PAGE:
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DC1 Final Projects: Fantastic UWB Student Work!

Ever wonder what first-year UWB students are doing in their Discovery Core classes? Well, now that Autumn Quarter 2011 is over, you can take a look at students’ final projects from two very interesting, technology-enhanced courses:

First is a video from BCUSP 110B: Digital Thinking: Animation, Video Games, and the Social Web, a 5-credit DC1 class taught by Kelvin Sung. The video tells the “story” of the class from the beginning of the quarter to the end. The students start off without experience, then build up to basic animation exercises, get more advanced while learning about digital art and how games work, until finally producing a (very cool) video game final project! Check it all out here:

Another batch of great projects comes from the Discovery Core series BCUSP 104G/107G: American Idol(s): How Stories Shape Culture and Identity, taught by Amoshaun Toft and Kari Lerum. The course focused on personal storytelling and the study and analysis of storytelling in popular culture and academia. Additionally, about half of this course focused on students’ production of their own stories. The final project was a showcase of the digital storytelling skills students had learned in the form of a 3-5 minute video. In it, students were asked to tell a personal story while incorporating visuals and extra sounds. Students wrote, recorded, edited and exported their stories, which turned out wonderfully. To see some of the stories, visit the Films section of the class website.

Great job to students and faculty this quarter!

Chronicle of Higher Ed: Students Assess Their Professors’ Technology Skills

The Chronicle of Higher Education interviewed four tech-savvy students to get their viewpoint on how professors use technology in the classroom. More information about the interview can be found here.

Tips on Teaching Classes Online

uw bothell students laptopThe following tips are excerpts  from Michelle Everson’s 10 Things I’ve Learned About Teaching Online article about teaching online. The full article is at http://www.elearnmag.org/subpage.cfm?section=best_practices&article=57-1

  1. Teaching online is a lot of work.
  2. Students appreciate regular communication and timely feedback on their progress.
  3. Many great tools exist but aren’t always necessary.
  4. Assignments and activities take more time online.
  5. Students need extrinsic motivation.
  6. Give deadlines.
  7. Online courses are not right for all students.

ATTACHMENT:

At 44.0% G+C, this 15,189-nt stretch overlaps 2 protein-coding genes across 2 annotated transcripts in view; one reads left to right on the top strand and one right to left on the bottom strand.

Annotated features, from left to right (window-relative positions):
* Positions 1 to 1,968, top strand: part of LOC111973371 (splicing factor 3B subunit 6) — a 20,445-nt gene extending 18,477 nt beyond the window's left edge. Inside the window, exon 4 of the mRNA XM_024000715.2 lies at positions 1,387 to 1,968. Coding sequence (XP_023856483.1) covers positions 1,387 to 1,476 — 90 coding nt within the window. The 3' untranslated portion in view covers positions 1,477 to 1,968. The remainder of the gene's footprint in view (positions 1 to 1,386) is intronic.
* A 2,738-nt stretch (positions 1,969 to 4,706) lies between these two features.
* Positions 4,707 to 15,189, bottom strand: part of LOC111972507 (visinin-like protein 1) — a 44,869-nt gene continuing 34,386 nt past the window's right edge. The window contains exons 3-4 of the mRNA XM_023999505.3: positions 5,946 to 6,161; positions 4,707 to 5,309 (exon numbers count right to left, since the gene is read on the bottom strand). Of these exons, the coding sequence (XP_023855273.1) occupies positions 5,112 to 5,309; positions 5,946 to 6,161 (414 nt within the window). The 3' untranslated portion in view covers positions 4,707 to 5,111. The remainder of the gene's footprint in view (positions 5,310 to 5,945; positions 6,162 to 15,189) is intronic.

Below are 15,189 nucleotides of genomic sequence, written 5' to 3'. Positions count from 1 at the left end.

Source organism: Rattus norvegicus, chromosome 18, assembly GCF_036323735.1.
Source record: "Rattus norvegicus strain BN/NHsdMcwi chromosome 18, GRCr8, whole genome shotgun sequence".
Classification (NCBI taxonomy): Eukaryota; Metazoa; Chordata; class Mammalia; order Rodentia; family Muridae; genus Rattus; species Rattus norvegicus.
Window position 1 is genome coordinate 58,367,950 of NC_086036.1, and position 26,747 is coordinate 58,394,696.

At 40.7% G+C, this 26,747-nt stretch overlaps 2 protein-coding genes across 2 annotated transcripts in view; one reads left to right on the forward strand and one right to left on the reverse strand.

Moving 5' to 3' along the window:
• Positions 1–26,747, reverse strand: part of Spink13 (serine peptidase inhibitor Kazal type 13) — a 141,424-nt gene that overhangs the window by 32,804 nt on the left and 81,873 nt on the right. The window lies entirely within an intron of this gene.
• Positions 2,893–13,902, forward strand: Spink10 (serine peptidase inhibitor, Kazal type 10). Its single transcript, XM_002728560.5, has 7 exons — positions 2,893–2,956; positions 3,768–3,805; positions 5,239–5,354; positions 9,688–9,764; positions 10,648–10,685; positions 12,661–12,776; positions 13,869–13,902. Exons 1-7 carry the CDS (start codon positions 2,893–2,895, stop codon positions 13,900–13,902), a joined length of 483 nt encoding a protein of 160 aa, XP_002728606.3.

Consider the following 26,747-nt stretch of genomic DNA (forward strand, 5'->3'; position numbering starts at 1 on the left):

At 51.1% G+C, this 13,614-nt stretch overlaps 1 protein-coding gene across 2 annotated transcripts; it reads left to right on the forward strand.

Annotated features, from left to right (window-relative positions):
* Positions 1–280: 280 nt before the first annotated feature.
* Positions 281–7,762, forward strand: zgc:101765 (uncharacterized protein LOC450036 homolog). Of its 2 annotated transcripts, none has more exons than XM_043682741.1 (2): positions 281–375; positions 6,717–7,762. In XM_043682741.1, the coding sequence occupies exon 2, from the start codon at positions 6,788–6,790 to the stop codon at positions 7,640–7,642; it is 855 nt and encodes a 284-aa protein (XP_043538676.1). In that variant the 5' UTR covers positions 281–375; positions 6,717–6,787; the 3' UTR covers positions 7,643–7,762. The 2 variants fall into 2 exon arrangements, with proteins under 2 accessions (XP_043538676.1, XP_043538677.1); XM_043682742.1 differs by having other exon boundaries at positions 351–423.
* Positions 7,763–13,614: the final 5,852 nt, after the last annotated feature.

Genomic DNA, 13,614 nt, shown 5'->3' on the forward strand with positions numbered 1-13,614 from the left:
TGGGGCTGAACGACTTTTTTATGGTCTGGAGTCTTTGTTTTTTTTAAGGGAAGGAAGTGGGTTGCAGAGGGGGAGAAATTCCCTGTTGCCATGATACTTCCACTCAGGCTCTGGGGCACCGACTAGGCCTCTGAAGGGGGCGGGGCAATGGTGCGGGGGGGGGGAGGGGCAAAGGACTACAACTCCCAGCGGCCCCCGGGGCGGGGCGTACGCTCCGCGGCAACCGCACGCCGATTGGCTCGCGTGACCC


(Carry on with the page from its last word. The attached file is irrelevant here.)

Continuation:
8. Ask students what works and what doesn’t.
  9. Share ideas, collaborate, and commiserate about the online teaching experience.
  10. Teaching online can inform what you do in the classroom if you have opportunities to teach both online and classroom-based courses.

SlideShare Introduces Zipcast

This February, Slideshare launched Zipcast, a new tool for online conferencing. Zipcast provides a space on the internet where users can present and hold meetings, all without downloading any additional software. The presenter is broadcast over webcam, while the viewers can phone-in or use the chat feature on the meeting page.

To use Zipcast, you must first register for an account on SlideShare. The basic account is free, but there are certain limitations (advertisements present, no private meetings). Paid accounts available include silver ($19/mo), gold ($49/mo), and platinum ($249/mo). The further you upgrade, the more features available to you.

So far, Zipcast seems to be a success. Upon entering a live Zipcast, everything seemed to be running very smoothly. The accessibility of the tool is definitely one of the biggest “pros”. Zipcast makes web conferencing quick, easy and inexpensive.

Interested in how Zipcast could be helpful to you? Here are 10 Ways to use Zipcast, from the SlideShare blog.

Social Media Class Skypes with Internet Celebs

At the University of Wisconsin Whitewater, students enrolled in the course Social Media Optimization & the New Web learn and become “experts” on web applications such as Facebook, Twitter, YouTube, etc. They stay up-to-date on the latest trends on the Internet by reading and thinking critically about the industry and reporting on the changes that are occurring.

An interesting part of the class is that students get to Skype with several industry leaders:

Craig Newmark – founder of Craigslist
David Meerman Scott – author of the New Rules of Marketing & PR
Guy Kawasaki – author of The Art of the Start
Zadi Diaz – host of Epic Fu
John Batelle – founder of Wired

Find out more at Inside Higher Ed: Social Media Class Skypes with Internet Celebs